On the other hand, if Higgins had reservations about having black ballplayers on his team, as was later alleged, he adjusted well to the reality once presented with them. When Higgins returned to the club, Pumpsie Green was playing fairly often in a reserve role—in 49 team games he had played in 43, with 16 as a starter. Higgins kept playing him the same way, until late August, when Green became the starting shortstop and leadoff hitter for the rest of the year. Just prior to Higgins’ return, the Red Sox traded Gene Stephens to the Orioles for Willie Tasby, a black man who became the club’s starting center fielder. In July, Higgins recalled pitcher Earl Wilson from Minneapolis, giving the team three black players. On August 20, the three men were in the same starting lineup for the first time, Green and Tasby hitting first and second in the batting order. (By contrast, the Yankees did not start three African-Americans in the same lineup until September 1965). Green has always been reluctant to talk about his role as a trailblazer, focusing instead on his trying to forge a major-league career.
Green says he never heard Higgins use a racial slur, but also, “You’d just get a feeling. He’d make his conversation as short as possible.” Wilson was more certain, and believed that Higgins did not like black players. “It’s not very hard to tell if a guy likes you or dislikes you,” says Wilson. “It’s like if a dog comes in a room, he can tell if a person likes him or dislikes him. It [Higgins’ supposed racism] was real, man.”
The difficulty in pronouncing a verdict is that the white players felt the same way. “I suppose he could have been a racist, being from Texas and all,” recalled Carl Yastrzemski. “But Mike was a very hands-off manager. Very stand-offish. He managed me for years and never said a word to me. I swear to God, he didn’t know who I was. He could walk right by me after a game and he wouldn’t say hello. He’d never say a word to you.”
Yastrzemski’s recollections are much different from the comments players made in Higgins’ early years. This is likely a reflection of Higgins being older and more powerful within the organization. In the early years he was a field manager who knew many of the players personally. By the 1960s he was running the team off the field as well, and had lost most of the personal connections he had had with the players. It could also be the case that his drinking problem was affecting his personality and his managing.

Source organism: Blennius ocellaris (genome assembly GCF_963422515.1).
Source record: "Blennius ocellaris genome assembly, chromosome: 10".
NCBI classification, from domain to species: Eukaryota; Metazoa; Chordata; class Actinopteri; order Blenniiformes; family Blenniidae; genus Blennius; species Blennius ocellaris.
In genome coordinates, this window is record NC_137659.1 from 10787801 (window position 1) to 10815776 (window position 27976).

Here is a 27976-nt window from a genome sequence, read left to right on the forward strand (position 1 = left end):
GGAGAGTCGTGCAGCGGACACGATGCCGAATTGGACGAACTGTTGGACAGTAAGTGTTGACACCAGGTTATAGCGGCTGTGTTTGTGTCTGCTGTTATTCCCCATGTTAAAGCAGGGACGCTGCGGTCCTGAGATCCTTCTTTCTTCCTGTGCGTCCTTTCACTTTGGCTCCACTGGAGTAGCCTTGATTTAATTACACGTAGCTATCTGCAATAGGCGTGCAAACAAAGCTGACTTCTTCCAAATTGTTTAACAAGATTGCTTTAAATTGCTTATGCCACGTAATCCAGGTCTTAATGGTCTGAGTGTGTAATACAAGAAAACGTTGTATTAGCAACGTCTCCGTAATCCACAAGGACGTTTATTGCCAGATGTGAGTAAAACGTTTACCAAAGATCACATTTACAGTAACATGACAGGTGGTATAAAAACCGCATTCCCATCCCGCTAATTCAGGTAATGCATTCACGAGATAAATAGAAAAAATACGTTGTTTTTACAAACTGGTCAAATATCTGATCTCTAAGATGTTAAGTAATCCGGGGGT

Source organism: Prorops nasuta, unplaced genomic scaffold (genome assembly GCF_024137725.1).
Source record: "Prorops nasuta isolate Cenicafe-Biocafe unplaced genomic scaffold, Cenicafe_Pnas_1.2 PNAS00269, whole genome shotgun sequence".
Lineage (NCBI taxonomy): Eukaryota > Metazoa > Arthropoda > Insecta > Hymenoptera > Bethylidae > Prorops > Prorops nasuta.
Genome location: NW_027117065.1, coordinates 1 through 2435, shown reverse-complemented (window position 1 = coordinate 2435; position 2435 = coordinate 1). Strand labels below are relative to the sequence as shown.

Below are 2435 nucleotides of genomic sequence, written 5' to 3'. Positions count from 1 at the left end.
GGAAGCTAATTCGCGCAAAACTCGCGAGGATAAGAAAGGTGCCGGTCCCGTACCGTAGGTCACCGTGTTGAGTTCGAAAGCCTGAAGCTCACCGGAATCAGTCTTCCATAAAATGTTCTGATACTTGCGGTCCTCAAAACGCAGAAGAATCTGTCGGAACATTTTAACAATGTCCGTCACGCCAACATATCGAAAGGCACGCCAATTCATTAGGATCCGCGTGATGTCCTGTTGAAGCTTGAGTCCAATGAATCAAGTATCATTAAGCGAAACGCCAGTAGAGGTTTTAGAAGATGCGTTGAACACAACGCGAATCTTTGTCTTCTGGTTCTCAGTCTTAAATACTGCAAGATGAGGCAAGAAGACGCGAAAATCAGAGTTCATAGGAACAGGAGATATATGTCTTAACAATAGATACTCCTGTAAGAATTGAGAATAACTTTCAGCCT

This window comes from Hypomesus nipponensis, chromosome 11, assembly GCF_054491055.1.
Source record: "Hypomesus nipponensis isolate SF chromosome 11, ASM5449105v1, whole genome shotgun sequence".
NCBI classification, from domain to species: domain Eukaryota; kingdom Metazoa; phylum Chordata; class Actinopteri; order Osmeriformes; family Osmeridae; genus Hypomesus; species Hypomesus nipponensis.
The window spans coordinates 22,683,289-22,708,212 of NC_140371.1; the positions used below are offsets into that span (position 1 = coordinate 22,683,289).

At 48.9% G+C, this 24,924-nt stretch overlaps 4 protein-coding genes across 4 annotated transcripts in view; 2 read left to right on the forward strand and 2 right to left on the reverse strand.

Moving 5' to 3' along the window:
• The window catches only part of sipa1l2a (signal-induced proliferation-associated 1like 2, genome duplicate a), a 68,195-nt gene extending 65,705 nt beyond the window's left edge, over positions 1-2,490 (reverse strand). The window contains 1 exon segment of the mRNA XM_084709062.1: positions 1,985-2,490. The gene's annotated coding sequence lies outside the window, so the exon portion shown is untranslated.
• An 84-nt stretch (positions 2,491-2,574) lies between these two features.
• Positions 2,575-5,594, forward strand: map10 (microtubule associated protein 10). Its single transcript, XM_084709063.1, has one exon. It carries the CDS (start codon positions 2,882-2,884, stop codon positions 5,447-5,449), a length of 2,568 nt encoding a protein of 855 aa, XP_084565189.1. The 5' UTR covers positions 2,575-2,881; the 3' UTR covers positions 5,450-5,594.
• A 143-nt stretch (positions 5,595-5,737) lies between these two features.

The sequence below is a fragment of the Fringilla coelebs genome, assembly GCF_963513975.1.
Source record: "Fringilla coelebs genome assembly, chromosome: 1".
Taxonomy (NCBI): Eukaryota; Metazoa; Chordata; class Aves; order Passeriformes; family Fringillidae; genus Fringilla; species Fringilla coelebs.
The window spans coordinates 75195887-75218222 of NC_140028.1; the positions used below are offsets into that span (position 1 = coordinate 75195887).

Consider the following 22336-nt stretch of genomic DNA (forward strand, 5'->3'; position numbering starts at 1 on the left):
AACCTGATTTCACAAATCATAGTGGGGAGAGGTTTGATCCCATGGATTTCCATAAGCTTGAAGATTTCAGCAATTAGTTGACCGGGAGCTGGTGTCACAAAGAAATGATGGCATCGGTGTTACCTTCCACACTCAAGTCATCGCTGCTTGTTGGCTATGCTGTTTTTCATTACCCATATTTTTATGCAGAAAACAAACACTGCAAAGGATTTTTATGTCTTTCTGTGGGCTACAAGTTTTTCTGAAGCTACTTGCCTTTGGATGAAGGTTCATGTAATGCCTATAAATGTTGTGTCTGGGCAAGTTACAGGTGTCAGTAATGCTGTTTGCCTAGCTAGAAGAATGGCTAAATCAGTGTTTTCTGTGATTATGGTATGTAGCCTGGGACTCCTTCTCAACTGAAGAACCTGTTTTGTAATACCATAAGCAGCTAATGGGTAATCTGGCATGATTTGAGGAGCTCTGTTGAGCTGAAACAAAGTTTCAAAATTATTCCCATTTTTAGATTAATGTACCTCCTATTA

After the 1960 season, Ted Williams retired, bringing an end to a long chapter in Red Sox history. The club won 76 games each of the next two seasons, good for just sixth and eighth place in the new 10-team league. The team had just enough good players (a young Carl Yastrzemski, Pete Runnels, Frank Malzone) to avoid sinking to the cellar, but they were nowhere near contention. While the 1950s Higgins teams were first-division clubs, during his second tenure the club was uncompetitive and unpopular with the fans.
After the 1962 season, the Red Sox fired Higgins as manager, but remarkably named him as general manager, a role he had assumed (without title) for the past two years. Higgins and Yawkey remained good friends, drinking together, and hunting in the offseason, but nothing in Higgins’ recent performance suggested he ought to be running the organization. Most of the fans and press had come to think of Higgins as the main problem, but his position within the club was stronger than ever. The team got worse, and the fans stayed away: While the Red Sox had drawn more than 1.1 million fans in 1960, by 1965 the attendance was 650,000 for the season.
Johnny Pesky was the new manager, and the team stumbled to 76 wins (for the third straight year) in 1963 and then 72 in 1964. By all accounts, including Pesky’s, the two men did not get along. In fact, Pesky recounted more than one occasion where he would come to Higgins looking to improve the club with a trade, but the GM wouldn’t even put down his newspaper and look his field manager in the face. Higgins wanted to be the manager himself, so allowing him to be in charge of his own replacement could not have been expected to work. After Pesky’s first year, Higgins forced Pesky to fire Harry Dorish as pitching coach, a move that Pesky was still bitter about four decades later.